Skip to Main Content
Have library access? Log in through your library
The Study of Children in Religions

The Study of Children in Religions: A Methods Handbook

Edited by Susan B. Ridgely
Copyright Date: 2011
Published by: NYU Press
Pages: 325
  • Cite this Item
  • Book Info
    The Study of Children in Religions
    Book Description:

    Research in religious studies has traditionally focused on adult subjects since working with children presents significantly more challenges to the researcher, such as getting the research protocol passed by the Internal Review Board, obtaining permission from parents and schools, and figuring out how to make sense of young worldviews. The Study of Children in Religions provides scholars with a comprehensive source to assist them in addressing many of the issues that often stop researchers from pursuing projects involving children. This handbook offers a broad range of methodological and conceptual models for scholars interested in conducting work with children. It not only illuminates some of the legal and ethical issues involved in working with youth and provides guidance in getting IRB approval, but also presents specific case studies from scholars who have engaged in child-centered research and here offer the fruits of their experience. Cases include those that use interviews and drawings to work with children in contemporary settings, as well as more historically focused endeavors to use material culture--such as Sunday school projects or religious board games--to study children's religious lives in past eras. The Study of Children in Religions offers concrete help to those who wish to conduct research on children and religion but are unsure of how to get started or how to frame their research.

    eISBN: 978-0-8147-7746-6
    Subjects: Religion

Table of Contents

Export Selected Citations Export to NoodleTools Export to RefWorks Export to EasyBib Export a RIS file (For EndNote, ProCite, Reference Manager, Zotero, Mendeley...) Export a Text file (For BibTex)
  1. Front Matter
    (pp. i-iv)
  2. Table of Contents
    (pp. v-viii)
  3. Foreword
    (pp. ix-xiv)

    Already, when opening this book and reading through the first pages, you, the reader, will realize that you are holding a book of great importance. I warmly welcome the book and its effort to create a firmer foundation for an area of scholarship that has hitherto been relatively neglected. It brings together two research traditions: the study of religion and the study of children and childhood as understood from the perspectives of children themselves. The volume opens a space in which children’s own perspectives on spirituality, religious beliefs, and religious practices are positioned as central to their social identities, everyday...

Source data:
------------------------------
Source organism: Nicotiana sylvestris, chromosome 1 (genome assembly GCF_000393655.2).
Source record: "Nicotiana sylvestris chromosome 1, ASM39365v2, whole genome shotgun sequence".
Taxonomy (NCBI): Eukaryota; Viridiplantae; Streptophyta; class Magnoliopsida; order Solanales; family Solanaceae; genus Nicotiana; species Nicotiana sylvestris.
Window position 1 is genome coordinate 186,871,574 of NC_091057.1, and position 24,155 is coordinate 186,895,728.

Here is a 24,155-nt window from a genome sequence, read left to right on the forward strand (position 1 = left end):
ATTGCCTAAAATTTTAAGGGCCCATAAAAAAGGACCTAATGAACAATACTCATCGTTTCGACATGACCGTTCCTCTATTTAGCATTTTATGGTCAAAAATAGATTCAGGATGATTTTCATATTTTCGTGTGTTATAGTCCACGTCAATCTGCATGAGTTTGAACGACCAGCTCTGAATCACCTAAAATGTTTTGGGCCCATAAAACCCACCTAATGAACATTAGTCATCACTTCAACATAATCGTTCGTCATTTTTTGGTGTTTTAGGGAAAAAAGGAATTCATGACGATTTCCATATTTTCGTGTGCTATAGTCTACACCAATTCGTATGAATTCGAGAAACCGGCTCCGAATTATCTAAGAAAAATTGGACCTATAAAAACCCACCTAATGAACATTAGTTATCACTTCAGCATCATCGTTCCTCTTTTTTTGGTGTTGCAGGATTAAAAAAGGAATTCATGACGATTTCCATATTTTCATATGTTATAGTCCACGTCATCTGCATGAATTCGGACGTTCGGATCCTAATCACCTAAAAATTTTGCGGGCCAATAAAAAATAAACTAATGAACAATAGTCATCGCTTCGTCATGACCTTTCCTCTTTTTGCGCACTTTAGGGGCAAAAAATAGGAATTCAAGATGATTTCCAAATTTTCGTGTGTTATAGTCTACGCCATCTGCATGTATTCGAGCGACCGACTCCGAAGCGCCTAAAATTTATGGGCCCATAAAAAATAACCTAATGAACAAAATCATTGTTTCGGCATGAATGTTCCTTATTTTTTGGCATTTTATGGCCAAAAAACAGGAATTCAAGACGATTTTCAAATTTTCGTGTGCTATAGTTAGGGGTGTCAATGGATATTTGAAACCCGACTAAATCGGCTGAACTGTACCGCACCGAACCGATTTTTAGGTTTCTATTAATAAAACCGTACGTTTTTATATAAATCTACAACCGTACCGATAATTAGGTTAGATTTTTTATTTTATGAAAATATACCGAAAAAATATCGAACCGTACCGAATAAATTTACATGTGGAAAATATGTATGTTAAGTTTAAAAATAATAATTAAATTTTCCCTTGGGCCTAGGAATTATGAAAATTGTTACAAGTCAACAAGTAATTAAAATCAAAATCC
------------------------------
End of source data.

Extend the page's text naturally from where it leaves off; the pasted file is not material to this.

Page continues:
4. Acknowledgments
    (pp. xv-xvi)
  5. Introduction
    (pp. 1-16)

    In much of religious studies scholarship, as in most religious practice, children appear primarily as reflections of adult concerns about the present or as projections of adult concerns for the future. Until recently, the absence of children’s voices in religion—and the widely shared assumptions about childhood that inform this absence—led many scholars to view children as uncritically following the beliefs of their parents. Scholars assumed that adults are the sole creators and promoters of religious traditions and beliefs, overlooking any roles that children play in the creation or modification of religion as they respond to adult efforts to...


    • 1 Agency, Voice, and Maturity in Children’s Religious and Spiritual Development
      (pp. 19-32)

      When my youngest daughter was about eight years old, at bedtime one night she said to her mother, “At this age, should I believe in God or not? Not that I’m mad at him, I just don’t really believe.” Her mother asked calmly, “What does that mean?” My daughter responded, “Well, I just . . . don’t believe that he exists. I believe in Jesus and Mary and stuff, but not God.” Referring to Jesus, she then said, “I believe that even when he’s a baby, he’s grown up, too. When he’s little he knows that he’s big.” Trying to...